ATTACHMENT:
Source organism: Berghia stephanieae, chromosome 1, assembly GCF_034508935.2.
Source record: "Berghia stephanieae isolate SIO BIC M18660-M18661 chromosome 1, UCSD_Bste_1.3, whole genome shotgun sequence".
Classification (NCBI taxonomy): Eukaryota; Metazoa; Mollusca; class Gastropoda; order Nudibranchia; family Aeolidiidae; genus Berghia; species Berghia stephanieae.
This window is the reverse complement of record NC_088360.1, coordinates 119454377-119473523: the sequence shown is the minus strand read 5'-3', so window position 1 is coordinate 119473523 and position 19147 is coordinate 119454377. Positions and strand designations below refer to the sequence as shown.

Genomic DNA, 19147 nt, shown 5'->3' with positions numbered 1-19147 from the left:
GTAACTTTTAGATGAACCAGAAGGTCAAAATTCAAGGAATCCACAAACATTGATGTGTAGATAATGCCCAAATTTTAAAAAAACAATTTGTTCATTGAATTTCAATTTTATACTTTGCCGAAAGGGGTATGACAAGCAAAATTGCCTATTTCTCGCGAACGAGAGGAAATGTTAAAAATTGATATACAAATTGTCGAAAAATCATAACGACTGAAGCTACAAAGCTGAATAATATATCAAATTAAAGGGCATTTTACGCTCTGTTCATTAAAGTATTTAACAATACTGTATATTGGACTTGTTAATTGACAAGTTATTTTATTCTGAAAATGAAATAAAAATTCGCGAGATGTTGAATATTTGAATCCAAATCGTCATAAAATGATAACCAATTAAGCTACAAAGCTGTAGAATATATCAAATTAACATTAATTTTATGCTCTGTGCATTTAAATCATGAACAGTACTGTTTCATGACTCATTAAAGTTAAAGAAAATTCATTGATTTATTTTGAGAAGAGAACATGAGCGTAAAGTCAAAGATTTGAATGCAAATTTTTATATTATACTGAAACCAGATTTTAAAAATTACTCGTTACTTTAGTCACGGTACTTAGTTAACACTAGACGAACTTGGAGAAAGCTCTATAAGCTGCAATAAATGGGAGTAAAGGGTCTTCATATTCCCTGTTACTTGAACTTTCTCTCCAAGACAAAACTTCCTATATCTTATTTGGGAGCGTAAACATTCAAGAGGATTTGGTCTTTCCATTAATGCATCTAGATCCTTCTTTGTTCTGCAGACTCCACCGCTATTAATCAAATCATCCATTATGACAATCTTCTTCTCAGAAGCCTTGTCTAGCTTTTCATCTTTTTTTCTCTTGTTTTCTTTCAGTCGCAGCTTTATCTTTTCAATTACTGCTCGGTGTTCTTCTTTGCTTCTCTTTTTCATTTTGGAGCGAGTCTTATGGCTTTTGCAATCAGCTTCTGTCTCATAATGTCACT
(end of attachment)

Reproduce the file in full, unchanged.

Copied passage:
Source organism: Berghia stephanieae, chromosome 1, assembly GCF_034508935.2.
Source record: "Berghia stephanieae isolate SIO BIC M18660-M18661 chromosome 1, UCSD_Bste_1.3, whole genome shotgun sequence".
Classification (NCBI taxonomy): Eukaryota; Metazoa; Mollusca; class Gastropoda; order Nudibranchia; family Aeolidiidae; genus Berghia; species Berghia stephanieae.
This window is the reverse complement of record NC_088360.1, coordinates 119454377-119473523: the sequence shown is the minus strand read 5'-3', so window position 1 is coordinate 119473523 and position 19147 is coordinate 119454377. Positions and strand designations below refer to the sequence as shown.

Genomic DNA, 19147 nt, shown 5'->3' with positions numbered 1-19147 from the left:
GTAACTTTTAGATGAACCAGAAGGTCAAAATTCAAGGAATCCACAAACATTGATGTGTAGATAATGCCCAAATTTTAAAAAAACAATTTGTTCATTGAATTTCAATTTTATACTTTGCCGAAAGGGGTATGACAAGCAAAATTGCCTATTTCTCGCGAACGAGAGGAAATGTTAAAAATTGATATACAAATTGTCGAAAAATCATAACGACTGAAGCTACAAAGCTGAATAATATATCAAATTAAAGGGCATTTTACGCTCTGTTCATTAAAGTATTTAACAATACTGTATATTGGACTTGTTAATTGACAAGTTATTTTATTCTGAAAATGAAATAAAAATTCGCGAGATGTTGAATATTTGAATCCAAATCGTCATAAAATGATAACCAATTAAGCTACAAAGCTGTAGAATATATCAAATTAACATTAATTTTATGCTCTGTGCATTTAAATCATGAACAGTACTGTTTCATGACTCATTAAAGTTAAAGAAAATTCATTGATTTATTTTGAGAAGAGAACATGAGCGTAAAGTCAAAGATTTGAATGCAAATTTTTATATTATACTGAAACCAGATTTTAAAAATTACTCGTTACTTTAGTCACGGTACTTAGTTAACACTAGACGAACTTGGAGAAAGCTCTATAAGCTGCAATAAATGGGAGTAAAGGGTCTTCATATTCCCTGTTACTTGAACTTTCTCTCCAAGACAAAACTTCCTATATCTTATTTGGGAGCGTAAACATTCAAGAGGATTTGGTCTTTCCATTAATGCATCTAGATCCTTCTTTGTTCTGCAGACTCCACCGCTATTAATCAAATCATCCATTATGACAATCTTCTTCTCAGAAGCCTTGTCTAGCTTTTCATCTTTTTTTCTCTTGTTTTCTTTCAGTCGCAGCTTTATCTTTTCAATTACTGCTCGGTGTTCTTCTTTGCTTCTCTTTTTCATTTTGGAGCGAGTCTTATGGCTTTTGCAATCAGCTTCTGTCTCATAATGTCACT